An Evidence Code Primer for Family Law Attorneys Part I: An Overview and GeneraL Approach
Hon. William J. Howatt, Jr. (Retired) and Stephen D. Hamilton
Hon. William J. Howatt was appointed to the El Cajon Municipal Court in 1979 by Governor Edmund G. Brown, Jr. and to the San Diego Superior Court in 1987 by Governor George Deukmejian. In the Superior Court he served as Presiding Judge of the entire Court in 1996 and 1997, on the Appellate Division of the Superior Court, and culminated his career on the bench as Supervising Judge of the Family Law Division. His legal career included over ten years as a Deputy District Attorney for the County of San Diego, including felony trials, the Fraud Division and the Appellate Division. Judge Howatt frequently lectures on Evidence law and has designed a special three-evening Evidence program for family law attorneys. He retired from the Bench in December of 2006. Since retiring, he does arbitrations and mediations with JAMS in San Diego and acts as a privately compensated temporary judge.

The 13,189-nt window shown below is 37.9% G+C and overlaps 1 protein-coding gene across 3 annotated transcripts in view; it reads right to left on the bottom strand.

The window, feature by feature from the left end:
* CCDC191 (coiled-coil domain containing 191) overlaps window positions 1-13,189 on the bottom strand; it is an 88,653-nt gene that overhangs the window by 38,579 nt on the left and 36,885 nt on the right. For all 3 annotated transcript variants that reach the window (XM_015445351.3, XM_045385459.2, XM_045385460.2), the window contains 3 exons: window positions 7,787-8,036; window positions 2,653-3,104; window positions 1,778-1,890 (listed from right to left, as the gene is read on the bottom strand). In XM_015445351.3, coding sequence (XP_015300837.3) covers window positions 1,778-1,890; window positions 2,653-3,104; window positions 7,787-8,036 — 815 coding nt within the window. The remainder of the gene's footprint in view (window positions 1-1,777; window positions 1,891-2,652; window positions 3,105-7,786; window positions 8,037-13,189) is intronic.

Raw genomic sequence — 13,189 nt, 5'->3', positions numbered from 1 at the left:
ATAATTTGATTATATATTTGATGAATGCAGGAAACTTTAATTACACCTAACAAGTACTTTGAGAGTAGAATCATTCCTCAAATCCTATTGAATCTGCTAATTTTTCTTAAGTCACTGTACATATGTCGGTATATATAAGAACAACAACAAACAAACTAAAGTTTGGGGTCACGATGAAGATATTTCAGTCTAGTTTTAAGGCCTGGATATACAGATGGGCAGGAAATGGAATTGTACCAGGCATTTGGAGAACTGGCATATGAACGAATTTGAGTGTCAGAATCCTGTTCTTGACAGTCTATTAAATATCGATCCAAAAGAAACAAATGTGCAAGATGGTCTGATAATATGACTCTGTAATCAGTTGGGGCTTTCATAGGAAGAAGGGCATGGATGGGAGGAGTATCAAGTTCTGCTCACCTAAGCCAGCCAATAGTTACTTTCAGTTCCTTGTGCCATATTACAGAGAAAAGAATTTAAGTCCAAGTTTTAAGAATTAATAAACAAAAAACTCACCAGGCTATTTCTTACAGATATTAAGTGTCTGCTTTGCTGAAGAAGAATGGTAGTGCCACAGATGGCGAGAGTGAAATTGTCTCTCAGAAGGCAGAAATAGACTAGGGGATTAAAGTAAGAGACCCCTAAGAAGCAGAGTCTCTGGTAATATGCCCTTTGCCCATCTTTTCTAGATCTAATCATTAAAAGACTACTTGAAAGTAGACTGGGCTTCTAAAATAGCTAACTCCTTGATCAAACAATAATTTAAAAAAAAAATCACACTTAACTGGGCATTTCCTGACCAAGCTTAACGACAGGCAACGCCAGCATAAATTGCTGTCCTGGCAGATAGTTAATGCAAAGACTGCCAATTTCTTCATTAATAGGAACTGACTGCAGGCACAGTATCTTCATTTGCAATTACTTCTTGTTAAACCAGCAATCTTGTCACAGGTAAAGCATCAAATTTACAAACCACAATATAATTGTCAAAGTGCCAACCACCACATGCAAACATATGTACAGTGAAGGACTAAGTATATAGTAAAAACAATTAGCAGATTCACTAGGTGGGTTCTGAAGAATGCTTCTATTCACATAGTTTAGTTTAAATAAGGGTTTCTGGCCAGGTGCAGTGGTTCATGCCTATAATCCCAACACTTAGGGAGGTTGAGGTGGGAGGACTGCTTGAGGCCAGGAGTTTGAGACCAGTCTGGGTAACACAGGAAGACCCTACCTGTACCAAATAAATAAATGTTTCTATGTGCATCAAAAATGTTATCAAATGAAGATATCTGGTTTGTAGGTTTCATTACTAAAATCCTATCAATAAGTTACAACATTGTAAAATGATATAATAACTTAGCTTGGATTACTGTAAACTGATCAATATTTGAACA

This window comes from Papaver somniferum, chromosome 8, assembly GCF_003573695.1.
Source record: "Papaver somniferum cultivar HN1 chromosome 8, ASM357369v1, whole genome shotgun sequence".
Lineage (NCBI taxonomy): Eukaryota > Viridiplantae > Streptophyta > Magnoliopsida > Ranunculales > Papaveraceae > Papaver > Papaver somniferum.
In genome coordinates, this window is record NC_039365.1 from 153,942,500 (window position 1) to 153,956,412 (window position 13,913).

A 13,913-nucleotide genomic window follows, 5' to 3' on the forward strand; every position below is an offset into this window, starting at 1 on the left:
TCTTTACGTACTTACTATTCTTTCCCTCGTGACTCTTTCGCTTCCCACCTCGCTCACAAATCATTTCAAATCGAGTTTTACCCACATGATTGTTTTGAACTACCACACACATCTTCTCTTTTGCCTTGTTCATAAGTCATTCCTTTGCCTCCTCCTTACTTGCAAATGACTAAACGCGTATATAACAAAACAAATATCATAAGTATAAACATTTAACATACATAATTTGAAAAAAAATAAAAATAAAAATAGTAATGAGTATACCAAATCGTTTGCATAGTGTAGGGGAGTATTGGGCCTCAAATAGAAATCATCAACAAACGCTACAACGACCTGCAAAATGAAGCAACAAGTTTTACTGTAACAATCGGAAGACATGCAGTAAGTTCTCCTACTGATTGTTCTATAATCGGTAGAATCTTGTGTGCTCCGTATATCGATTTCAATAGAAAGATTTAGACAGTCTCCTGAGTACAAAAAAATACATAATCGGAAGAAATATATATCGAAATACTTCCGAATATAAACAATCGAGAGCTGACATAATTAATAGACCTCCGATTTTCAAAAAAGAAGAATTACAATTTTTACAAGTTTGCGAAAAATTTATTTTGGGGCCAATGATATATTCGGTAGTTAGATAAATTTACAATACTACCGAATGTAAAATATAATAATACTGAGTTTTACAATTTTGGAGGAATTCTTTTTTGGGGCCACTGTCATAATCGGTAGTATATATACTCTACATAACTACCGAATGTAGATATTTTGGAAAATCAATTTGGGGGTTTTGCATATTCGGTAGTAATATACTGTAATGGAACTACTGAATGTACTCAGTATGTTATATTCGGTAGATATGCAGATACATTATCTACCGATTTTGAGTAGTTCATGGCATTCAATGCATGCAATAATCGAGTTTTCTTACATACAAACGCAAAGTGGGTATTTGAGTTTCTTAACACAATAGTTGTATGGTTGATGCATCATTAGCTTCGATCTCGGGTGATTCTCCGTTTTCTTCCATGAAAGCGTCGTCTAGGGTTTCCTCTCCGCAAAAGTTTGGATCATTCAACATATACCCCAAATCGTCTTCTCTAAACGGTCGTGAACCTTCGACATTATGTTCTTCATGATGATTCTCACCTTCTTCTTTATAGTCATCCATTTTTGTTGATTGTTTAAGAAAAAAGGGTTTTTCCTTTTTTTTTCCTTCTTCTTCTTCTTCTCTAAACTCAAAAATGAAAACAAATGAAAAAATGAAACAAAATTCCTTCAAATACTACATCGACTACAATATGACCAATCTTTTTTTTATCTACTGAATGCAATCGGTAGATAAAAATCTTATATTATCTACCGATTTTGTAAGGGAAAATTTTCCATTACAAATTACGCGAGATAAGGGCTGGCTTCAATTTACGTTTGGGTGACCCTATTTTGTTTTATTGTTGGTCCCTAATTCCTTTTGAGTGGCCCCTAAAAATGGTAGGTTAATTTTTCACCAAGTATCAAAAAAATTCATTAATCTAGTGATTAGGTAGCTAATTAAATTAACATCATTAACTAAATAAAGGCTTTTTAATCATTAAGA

Stephen D. Hamilton has been an attorney for 22 years, with a practice devoted almost exclusively to family law for 20 of those years. He has been a Certified Specialist in Family Law since 2004. He is currently a member of the California Family Law Executive Committee, for which he is the Legislation Chair. He is a member of ACFLS and serves on the ACFLS Outreach and Amicus Committees. He is also chairperson of the San Luis Obispo County Family Law Section.
Stephen A. Kolodny, an extremely well-respected family law attorney, recommends that attorneys read the Evidence Code annually and before every trial. At first blush, that comment might appear to be tongue-in-cheek. It is not. It highlights the importance of knowing the Evidence Code as a trial skill. As Stephen has explained, repeated sustained objections often cause insecure lawyers to abandon even good testimony, and cases are sometimes won that way. We have all noticed with alarm how the recent case of People v. Sanchez, 63 Cal. 4th 665 (2016) has shaken family law litigation to its core.